When in doubt ask the bus driver...

Last updated 07:55 13/11/2012

THE KNOWLEDGE: Have you always found bus drivers helpful?

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When in doubt, ask the bus driver...

In August 1987 I visited Great Britain for the first time.

I took not just my own luggage but a horribly heavy suitcase containing a stack of vinyl records. I was to deliver this to a friend's son at Cambridge University. I also had a large tape deck. This was to go to another friend's sister in Deal on the south coast.

The plane arrived at Gatwick in the early evening. I waited in the 'aliens' queue to present my passport, retrieved the luggage and managed to buy a phone card and figure out how it worked. Struggling with my cases, I caught a bus to Victoria station, a tube to Euston and then a taxi to the Hampstead Heath hostel at Golders Green. The next day saw me in Cambridge, and soon after that, Deal. I don't think I could do it now.

On that same trip, I decided to visit distant relations in Carrickfergus, Northern Ireland. They'd never heard of me and I hadn't contacted them but Kiwi cousins had given me their address.

From Glasgow, using my Britrail pass, I caught a train down to Stranraer, arriving just in time to catch the ferry across to Larne.

I hadn't realised the crossing would take a good three hours. It was pitch dark when we got to Larne and everything was shut. I knocked on the door of a private guest house along the waterfront.

"I'm sorry, we're full up," said the warmly smiling lady. "But I'll ring my friend." Within minutes a man arrived to collect me. He installed me in a huge room with four ornate beds. I had it all to myself, and a cup of tea as well.

Next morning saw a fry-up with sausages, bacon and eggs and soda bread. I caught a train to Carrickfergus and spent a delightful few days with my new-found relations.

So I was lucky. Lucky enough that when I returned to Britain in 1993, this time with my 21-year-old daughter, I had a similar casual approach to finding places to stay.

I wanted Jenny to meet our Irish relations. This time we flew from Luton to Belfast and because I'd actually let them know we were coming, they picked us up at the airport. We had a great few days, including a bus trip up to Derry to meet more relations.

Eventually we said goodbye in Larne, where I'd have been happy to stay the night and then go south. Jenny was keen to see a bit of Scotland, so we tossed a coin and Scotland won. We took the evening ferry to Stranraer and after a few false starts, found ourselves in the High Auchenlarie farmhouse in southern Scotland. Lavish breakfasts, walks over the farm, a folk festival concert, car rally and gypsy fortune teller followed, before we went to Dumfries to catch a bus back to London.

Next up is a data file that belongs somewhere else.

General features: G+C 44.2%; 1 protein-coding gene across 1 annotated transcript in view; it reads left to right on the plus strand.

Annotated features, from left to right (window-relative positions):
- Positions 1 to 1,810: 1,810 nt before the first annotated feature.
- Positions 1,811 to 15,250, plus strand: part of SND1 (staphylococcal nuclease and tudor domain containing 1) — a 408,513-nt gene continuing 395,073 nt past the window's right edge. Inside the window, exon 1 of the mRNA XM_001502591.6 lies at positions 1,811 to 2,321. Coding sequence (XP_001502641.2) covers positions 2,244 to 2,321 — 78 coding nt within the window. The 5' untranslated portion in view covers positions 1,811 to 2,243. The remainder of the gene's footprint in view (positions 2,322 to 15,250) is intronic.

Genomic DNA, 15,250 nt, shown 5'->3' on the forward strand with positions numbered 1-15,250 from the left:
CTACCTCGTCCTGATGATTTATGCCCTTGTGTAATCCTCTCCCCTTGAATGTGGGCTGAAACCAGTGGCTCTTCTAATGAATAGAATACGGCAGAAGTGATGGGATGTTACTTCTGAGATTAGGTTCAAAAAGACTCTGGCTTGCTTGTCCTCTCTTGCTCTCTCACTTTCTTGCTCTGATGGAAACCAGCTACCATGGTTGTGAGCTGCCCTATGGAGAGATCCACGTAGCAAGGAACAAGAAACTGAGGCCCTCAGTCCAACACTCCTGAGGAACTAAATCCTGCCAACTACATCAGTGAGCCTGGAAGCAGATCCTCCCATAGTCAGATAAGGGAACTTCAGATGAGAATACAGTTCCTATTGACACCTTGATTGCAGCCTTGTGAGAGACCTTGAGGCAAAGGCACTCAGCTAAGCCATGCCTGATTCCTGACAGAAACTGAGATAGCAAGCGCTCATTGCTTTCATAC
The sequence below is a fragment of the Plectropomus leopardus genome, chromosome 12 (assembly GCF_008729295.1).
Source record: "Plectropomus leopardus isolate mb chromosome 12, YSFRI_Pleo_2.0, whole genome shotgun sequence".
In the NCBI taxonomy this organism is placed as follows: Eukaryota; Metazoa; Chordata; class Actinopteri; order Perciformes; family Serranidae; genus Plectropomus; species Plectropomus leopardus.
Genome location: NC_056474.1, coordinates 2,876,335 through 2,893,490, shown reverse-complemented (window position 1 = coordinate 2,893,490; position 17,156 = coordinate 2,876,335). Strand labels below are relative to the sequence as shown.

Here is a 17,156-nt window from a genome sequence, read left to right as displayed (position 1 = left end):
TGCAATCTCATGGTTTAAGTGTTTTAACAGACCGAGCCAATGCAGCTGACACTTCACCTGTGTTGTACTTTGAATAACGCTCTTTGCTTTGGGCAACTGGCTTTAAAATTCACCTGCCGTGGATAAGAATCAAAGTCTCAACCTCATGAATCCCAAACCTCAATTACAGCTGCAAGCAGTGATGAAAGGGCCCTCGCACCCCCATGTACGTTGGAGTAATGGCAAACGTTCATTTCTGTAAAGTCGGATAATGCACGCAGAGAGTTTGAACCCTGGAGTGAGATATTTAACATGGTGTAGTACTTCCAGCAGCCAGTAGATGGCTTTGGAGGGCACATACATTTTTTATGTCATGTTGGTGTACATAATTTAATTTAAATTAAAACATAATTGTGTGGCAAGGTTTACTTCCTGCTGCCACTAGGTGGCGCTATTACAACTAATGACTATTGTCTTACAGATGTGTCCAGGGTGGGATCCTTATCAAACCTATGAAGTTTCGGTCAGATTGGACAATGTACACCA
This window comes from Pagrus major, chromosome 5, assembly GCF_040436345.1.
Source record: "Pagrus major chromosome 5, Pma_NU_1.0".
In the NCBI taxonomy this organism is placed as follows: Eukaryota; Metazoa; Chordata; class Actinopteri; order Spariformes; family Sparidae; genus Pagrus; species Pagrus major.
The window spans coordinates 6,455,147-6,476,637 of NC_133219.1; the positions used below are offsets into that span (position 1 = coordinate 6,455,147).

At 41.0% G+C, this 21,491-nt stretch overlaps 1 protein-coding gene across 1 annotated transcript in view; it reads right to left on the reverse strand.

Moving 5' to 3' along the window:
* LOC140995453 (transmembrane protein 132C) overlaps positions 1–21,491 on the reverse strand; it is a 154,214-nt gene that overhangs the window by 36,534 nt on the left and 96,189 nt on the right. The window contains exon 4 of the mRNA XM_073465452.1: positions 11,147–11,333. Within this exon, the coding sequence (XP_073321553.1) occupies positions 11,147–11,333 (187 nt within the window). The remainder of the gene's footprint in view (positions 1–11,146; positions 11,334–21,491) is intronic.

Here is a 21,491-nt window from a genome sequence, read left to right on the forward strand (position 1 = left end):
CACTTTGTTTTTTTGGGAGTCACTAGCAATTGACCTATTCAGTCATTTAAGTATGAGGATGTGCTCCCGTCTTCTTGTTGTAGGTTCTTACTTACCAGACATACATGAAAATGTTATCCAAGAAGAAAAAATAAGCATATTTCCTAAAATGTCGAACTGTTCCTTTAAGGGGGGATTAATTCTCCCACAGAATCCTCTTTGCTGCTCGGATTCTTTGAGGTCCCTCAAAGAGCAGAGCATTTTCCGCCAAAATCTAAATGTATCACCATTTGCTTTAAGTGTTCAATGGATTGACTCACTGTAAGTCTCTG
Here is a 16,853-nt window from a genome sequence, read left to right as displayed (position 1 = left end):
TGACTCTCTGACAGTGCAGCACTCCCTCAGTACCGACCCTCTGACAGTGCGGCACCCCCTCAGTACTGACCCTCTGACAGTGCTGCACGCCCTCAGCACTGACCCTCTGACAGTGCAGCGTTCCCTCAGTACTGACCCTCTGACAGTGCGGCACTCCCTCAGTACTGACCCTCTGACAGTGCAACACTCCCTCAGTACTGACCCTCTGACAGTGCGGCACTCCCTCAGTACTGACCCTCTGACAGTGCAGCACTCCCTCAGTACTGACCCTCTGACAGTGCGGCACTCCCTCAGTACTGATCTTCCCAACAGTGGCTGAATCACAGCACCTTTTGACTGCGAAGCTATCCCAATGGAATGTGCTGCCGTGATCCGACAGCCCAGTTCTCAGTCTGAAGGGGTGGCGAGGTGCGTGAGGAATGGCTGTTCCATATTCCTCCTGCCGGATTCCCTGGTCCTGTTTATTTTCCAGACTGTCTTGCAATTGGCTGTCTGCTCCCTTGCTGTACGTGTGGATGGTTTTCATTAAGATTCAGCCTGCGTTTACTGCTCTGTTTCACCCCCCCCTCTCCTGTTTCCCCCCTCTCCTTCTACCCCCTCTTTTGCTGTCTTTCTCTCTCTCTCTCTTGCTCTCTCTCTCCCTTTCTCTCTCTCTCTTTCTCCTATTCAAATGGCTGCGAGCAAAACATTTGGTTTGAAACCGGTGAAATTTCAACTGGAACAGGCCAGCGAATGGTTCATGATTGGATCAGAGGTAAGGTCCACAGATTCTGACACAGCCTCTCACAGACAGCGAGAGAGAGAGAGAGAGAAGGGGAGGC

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The bus pulled up and I asked if seats were available. There were two guys in charge and their accents were unintelligible. I thought I caught the word 'full' and started to say, "Well, that's alright then," when I realised they were gesturing for us to get in.

They took our names, roaring with laughter when Jenny's surname was revealed to be Campbell. Her boyfriend back home was a Macdonald but until now she hadn't seen the connection, let alone been teased for it.

The trip took longer than we expected. I'd hoped to go on to Dover by train, as France was next on our list. But it was already 8pm. I noticed our drivers conferring with each other. They seemed concerned.

By this time it was a bit easier to figure out what they were saying. We could try the hotel they stayed in themselves.

The Queen's Arms in Battersea was our stop for the night. Perfectly comfortable, though the woman who served breakfast next morning seemed a bit nervous. Females seldom stayed there, our drivers told us.

Next morning they gave us a lift to Victoria to catch another bus to Dover. We even had time to see the changing of the guard outside Buckingham Palace.

Our new bus went with us on the ferry to Calais. I took photos of the white cliffs as they disappeared from view, and sipped coffee as France appeared - my first glimpse of the continent. And then we got back on the bus.

In my ignorance I hadn't realised that it would take at least three hours to reach Paris, and that French time was an hour ahead of Greenwich. So by the time we got to Paris it was after 9pm ... and of course we had nowhere to stay.

"The bus drivers came to our rescue last time," Jenny said. "Let's ask again."

We'd hardly spoken to this driver but he was just as helpful. He told us about a small hotel "around the corner" where he'd stayed with his girlfriend. We thanked him, collected our bags and found our way across a bridge, over a canal and down a side street to the Hotel du Chemen de Fer.

The concierge was in her office but my polite "Est-ce que vous parlez Anglais?" produced a firm shake of the head. I reached for my guide book and all went well, although Jenny nearly missed out on breakfast - it was just coffee she didn't want, she did want le petit dejeuner. The hotel was low priced and perfectly nice - thanks to our bus driver - and we stayed three nights.

Somehow I seem to have lost my nerve over the years. I had another overseas trip in 2012 but this time I organised most of my accommodation in advance.

If I hadn't, I could always look for a friendly bus driver.

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